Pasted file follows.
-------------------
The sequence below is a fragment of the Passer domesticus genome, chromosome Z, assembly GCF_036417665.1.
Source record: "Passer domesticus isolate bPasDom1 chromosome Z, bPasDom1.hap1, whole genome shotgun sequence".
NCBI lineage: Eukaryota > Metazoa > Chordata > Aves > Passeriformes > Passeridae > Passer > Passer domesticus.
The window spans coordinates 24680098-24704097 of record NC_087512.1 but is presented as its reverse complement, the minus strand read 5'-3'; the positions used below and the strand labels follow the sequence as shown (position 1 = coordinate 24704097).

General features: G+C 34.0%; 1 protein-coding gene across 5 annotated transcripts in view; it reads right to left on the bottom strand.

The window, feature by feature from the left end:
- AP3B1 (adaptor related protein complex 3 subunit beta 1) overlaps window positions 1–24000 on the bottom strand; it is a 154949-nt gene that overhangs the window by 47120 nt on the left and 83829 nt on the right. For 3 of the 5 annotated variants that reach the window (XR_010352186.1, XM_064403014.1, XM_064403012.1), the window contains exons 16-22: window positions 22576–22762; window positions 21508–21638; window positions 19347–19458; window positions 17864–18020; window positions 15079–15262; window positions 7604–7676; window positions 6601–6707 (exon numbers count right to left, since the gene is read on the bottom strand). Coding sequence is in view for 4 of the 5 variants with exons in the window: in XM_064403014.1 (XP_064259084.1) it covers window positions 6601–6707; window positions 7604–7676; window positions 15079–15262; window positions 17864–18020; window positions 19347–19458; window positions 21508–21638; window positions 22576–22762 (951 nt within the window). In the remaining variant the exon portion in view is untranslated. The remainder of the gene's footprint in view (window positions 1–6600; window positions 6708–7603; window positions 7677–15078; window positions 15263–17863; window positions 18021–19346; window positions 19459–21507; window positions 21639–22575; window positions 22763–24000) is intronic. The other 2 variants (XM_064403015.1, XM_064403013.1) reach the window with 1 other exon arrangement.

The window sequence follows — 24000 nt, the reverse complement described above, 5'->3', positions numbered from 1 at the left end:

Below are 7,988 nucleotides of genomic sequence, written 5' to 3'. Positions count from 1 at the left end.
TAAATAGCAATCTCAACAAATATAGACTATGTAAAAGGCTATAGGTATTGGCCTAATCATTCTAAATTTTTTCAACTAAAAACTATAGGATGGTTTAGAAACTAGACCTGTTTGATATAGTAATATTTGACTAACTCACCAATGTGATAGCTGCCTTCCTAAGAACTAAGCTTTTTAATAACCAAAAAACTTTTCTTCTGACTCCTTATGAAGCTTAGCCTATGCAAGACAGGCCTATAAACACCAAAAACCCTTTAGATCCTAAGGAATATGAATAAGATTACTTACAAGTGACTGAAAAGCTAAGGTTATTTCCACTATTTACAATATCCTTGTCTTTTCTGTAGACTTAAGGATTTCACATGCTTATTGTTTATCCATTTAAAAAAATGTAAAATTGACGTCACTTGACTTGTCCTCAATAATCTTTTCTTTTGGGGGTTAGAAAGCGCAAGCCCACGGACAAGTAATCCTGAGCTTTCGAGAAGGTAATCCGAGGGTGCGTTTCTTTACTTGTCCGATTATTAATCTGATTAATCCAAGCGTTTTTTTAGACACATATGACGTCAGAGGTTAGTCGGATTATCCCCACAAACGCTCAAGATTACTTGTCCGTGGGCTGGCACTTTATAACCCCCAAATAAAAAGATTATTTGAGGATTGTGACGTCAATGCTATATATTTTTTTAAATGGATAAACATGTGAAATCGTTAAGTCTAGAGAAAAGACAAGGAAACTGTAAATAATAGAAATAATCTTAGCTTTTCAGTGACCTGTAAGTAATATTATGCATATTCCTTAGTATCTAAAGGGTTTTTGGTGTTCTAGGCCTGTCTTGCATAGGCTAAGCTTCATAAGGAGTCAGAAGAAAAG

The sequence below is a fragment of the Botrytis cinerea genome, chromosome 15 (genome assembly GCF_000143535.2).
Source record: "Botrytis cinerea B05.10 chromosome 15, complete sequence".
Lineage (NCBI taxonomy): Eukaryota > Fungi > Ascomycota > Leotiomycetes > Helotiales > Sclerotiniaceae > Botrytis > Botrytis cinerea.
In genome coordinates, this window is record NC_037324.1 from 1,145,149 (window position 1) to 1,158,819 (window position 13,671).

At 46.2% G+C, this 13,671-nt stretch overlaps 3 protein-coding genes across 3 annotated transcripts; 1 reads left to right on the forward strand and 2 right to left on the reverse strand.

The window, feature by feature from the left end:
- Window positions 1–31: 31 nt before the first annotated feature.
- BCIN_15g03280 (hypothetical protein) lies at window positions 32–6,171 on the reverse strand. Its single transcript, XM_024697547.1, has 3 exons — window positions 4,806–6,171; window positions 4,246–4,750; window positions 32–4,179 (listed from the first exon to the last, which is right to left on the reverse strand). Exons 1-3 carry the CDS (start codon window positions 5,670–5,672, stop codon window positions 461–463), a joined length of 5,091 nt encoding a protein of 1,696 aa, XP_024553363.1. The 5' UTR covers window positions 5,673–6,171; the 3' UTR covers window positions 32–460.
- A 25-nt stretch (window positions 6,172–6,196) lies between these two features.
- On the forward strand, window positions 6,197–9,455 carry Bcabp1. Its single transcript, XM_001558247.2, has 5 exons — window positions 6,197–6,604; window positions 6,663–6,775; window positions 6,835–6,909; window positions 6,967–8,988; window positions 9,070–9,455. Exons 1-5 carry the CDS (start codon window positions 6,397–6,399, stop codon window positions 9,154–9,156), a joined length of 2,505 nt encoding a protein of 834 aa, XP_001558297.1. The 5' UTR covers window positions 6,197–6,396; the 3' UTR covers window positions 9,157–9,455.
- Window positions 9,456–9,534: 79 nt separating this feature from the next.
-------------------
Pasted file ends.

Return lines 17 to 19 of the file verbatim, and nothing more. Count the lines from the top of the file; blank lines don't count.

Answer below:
- Window positions 1–31: 31 nt before the first annotated feature.
- BCIN_15g03280 (hypothetical protein) lies at window positions 32–6,171 on the reverse strand. Its single transcript, XM_024697547.1, has 3 exons — window positions 4,806–6,171; window positions 4,246–4,750; window positions 32–4,179 (listed from the first exon to the last, which is right to left on the reverse strand). Exons 1-3 carry the CDS (start codon window positions 5,670–5,672, stop codon window positions 461–463), a joined length of 5,091 nt encoding a protein of 1,696 aa, XP_024553363.1. The 5' UTR covers window positions 5,673–6,171; the 3' UTR covers window positions 32–460.
- A 25-nt stretch (window positions 6,172–6,196) lies between these two features.